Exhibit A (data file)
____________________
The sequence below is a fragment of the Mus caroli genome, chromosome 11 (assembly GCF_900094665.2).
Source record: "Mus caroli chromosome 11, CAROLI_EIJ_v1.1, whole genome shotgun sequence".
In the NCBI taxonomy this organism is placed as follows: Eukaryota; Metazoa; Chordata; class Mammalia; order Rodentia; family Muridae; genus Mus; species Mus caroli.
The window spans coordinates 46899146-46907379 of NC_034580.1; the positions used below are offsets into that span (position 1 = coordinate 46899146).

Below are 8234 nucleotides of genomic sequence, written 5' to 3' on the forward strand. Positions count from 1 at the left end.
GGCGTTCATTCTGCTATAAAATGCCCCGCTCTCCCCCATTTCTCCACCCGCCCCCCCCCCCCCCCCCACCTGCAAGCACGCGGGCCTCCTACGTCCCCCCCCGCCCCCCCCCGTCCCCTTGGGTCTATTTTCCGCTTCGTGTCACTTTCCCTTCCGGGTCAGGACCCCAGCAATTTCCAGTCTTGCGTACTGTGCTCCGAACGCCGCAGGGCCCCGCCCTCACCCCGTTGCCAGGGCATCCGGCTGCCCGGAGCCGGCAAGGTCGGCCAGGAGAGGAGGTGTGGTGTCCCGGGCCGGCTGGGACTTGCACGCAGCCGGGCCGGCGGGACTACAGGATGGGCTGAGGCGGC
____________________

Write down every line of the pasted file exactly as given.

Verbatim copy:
The sequence below is a fragment of the Mus caroli genome, chromosome 11 (assembly GCF_900094665.2).
Source record: "Mus caroli chromosome 11, CAROLI_EIJ_v1.1, whole genome shotgun sequence".
In the NCBI taxonomy this organism is placed as follows: Eukaryota; Metazoa; Chordata; class Mammalia; order Rodentia; family Muridae; genus Mus; species Mus caroli.
The window spans coordinates 46899146-46907379 of NC_034580.1; the positions used below are offsets into that span (position 1 = coordinate 46899146).

Below are 8234 nucleotides of genomic sequence, written 5' to 3' on the forward strand. Positions count from 1 at the left end.
GGCGTTCATTCTGCTATAAAATGCCCCGCTCTCCCCCATTTCTCCACCCGCCCCCCCCCCCCCCCCCACCTGCAAGCACGCGGGCCTCCTACGTCCCCCCCCGCCCCCCCCCGTCCCCTTGGGTCTATTTTCCGCTTCGTGTCACTTTCCCTTCCGGGTCAGGACCCCAGCAATTTCCAGTCTTGCGTACTGTGCTCCGAACGCCGCAGGGCCCCGCCCTCACCCCGTTGCCAGGGCATCCGGCTGCCCGGAGCCGGCAAGGTCGGCCAGGAGAGGAGGTGTGGTGTCCCGGGCCGGCTGGGACTTGCACGCAGCCGGGCCGGCGGGACTACAGGATGGGCTGAGGCGGC